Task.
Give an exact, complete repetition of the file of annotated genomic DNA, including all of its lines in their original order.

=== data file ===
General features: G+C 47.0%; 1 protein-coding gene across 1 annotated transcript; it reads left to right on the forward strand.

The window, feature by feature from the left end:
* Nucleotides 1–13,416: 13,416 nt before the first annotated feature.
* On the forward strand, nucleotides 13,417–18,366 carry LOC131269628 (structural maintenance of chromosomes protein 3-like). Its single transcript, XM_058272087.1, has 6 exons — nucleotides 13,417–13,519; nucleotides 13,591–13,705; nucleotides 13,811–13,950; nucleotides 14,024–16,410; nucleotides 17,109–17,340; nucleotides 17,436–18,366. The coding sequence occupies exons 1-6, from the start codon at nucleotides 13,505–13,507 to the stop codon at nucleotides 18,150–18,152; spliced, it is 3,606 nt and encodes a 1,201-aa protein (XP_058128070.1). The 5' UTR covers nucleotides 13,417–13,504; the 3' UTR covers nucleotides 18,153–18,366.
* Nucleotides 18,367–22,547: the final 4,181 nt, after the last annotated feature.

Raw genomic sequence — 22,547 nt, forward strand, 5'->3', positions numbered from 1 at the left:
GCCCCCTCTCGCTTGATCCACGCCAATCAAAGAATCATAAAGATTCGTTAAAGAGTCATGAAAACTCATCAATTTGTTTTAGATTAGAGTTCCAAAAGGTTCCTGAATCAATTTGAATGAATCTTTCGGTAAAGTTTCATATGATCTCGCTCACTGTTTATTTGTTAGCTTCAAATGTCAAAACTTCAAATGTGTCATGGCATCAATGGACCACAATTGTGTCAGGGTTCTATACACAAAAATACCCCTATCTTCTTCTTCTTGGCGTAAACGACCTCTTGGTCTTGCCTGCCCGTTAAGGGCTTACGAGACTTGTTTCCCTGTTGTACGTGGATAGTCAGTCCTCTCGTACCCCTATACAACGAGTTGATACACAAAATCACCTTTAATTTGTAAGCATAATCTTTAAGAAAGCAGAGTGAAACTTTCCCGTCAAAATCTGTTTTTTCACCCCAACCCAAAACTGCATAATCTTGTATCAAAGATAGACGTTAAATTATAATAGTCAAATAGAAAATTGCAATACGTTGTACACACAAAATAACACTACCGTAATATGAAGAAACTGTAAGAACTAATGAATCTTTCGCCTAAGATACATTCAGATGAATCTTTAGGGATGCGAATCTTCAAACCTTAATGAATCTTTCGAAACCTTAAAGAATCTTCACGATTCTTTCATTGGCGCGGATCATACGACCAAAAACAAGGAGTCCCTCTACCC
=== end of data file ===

General features: G+C 47.0%; 1 protein-coding gene across 1 annotated transcript; it reads left to right on the forward strand.

The window, feature by feature from the left end:
* Nucleotides 1–13,416: 13,416 nt before the first annotated feature.
* On the forward strand, nucleotides 13,417–18,366 carry LOC131269628 (structural maintenance of chromosomes protein 3-like). Its single transcript, XM_058272087.1, has 6 exons — nucleotides 13,417–13,519; nucleotides 13,591–13,705; nucleotides 13,811–13,950; nucleotides 14,024–16,410; nucleotides 17,109–17,340; nucleotides 17,436–18,366. The coding sequence occupies exons 1-6, from the start codon at nucleotides 13,505–13,507 to the stop codon at nucleotides 18,150–18,152; spliced, it is 3,606 nt and encodes a 1,201-aa protein (XP_058128070.1). The 5' UTR covers nucleotides 13,417–13,504; the 3' UTR covers nucleotides 18,153–18,366.
* Nucleotides 18,367–22,547: the final 4,181 nt, after the last annotated feature.

Raw genomic sequence — 22,547 nt, forward strand, 5'->3', positions numbered from 1 at the left:
GCCCCCTCTCGCTTGATCCACGCCAATCAAAGAATCATAAAGATTCGTTAAAGAGTCATGAAAACTCATCAATTTGTTTTAGATTAGAGTTCCAAAAGGTTCCTGAATCAATTTGAATGAATCTTTCGGTAAAGTTTCATATGATCTCGCTCACTGTTTATTTGTTAGCTTCAAATGTCAAAACTTCAAATGTGTCATGGCATCAATGGACCACAATTGTGTCAGGGTTCTATACACAAAAATACCCCTATCTTCTTCTTCTTGGCGTAAACGACCTCTTGGTCTTGCCTGCCCGTTAAGGGCTTACGAGACTTGTTTCCCTGTTGTACGTGGATAGTCAGTCCTCTCGTACCCCTATACAACGAGTTGATACACAAAATCACCTTTAATTTGTAAGCATAATCTTTAAGAAAGCAGAGTGAAACTTTCCCGTCAAAATCTGTTTTTTCACCCCAACCCAAAACTGCATAATCTTGTATCAAAGATAGACGTTAAATTATAATAGTCAAATAGAAAATTGCAATACGTTGTACACACAAAATAACACTACCGTAATATGAAGAAACTGTAAGAACTAATGAATCTTTCGCCTAAGATACATTCAGATGAATCTTTAGGGATGCGAATCTTCAAACCTTAATGAATCTTTCGAAACCTTAAAGAATCTTCACGATTCTTTCATTGGCGCGGATCATACGACCAAAAACAAGGAGTCCCTCTACCC